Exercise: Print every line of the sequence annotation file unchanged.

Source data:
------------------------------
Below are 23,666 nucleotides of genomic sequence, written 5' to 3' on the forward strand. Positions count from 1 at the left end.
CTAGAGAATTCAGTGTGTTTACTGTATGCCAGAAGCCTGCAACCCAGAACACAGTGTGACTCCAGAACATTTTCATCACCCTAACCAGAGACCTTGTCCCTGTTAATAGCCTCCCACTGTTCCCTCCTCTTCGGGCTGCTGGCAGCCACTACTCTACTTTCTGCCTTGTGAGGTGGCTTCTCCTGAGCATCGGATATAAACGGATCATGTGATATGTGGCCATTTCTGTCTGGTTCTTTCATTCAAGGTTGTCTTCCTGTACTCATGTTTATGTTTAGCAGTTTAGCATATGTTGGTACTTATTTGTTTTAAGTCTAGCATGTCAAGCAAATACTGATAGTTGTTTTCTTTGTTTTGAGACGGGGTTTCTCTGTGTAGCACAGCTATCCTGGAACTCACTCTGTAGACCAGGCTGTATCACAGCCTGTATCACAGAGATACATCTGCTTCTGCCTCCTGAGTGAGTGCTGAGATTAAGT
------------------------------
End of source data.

Below are 23,666 nucleotides of genomic sequence, written 5' to 3' on the forward strand. Positions count from 1 at the left end.
CTAGAGAATTCAGTGTGTTTACTGTATGCCAGAAGCCTGCAACCCAGAACACAGTGTGACTCCAGAACATTTTCATCACCCTAACCAGAGACCTTGTCCCTGTTAATAGCCTCCCACTGTTCCCTCCTCTTCGGGCTGCTGGCAGCCACTACTCTACTTTCTGCCTTGTGAGGTGGCTTCTCCTGAGCATCGGATATAAACGGATCATGTGATATGTGGCCATTTCTGTCTGGTTCTTTCATTCAAGGTTGTCTTCCTGTACTCATGTTTATGTTTAGCAGTTTAGCATATGTTGGTACTTATTTGTTTTAAGTCTAGCATGTCAAGCAAATACTGATAGTTGTTTTCTTTGTTTTGAGACGGGGTTTCTCTGTGTAGCACAGCTATCCTGGAACTCACTCTGTAGACCAGGCTGTATCACAGCCTGTATCACAGAGATACATCTGCTTCTGCCTCCTGAGTGAGTGCTGAGATTAAGT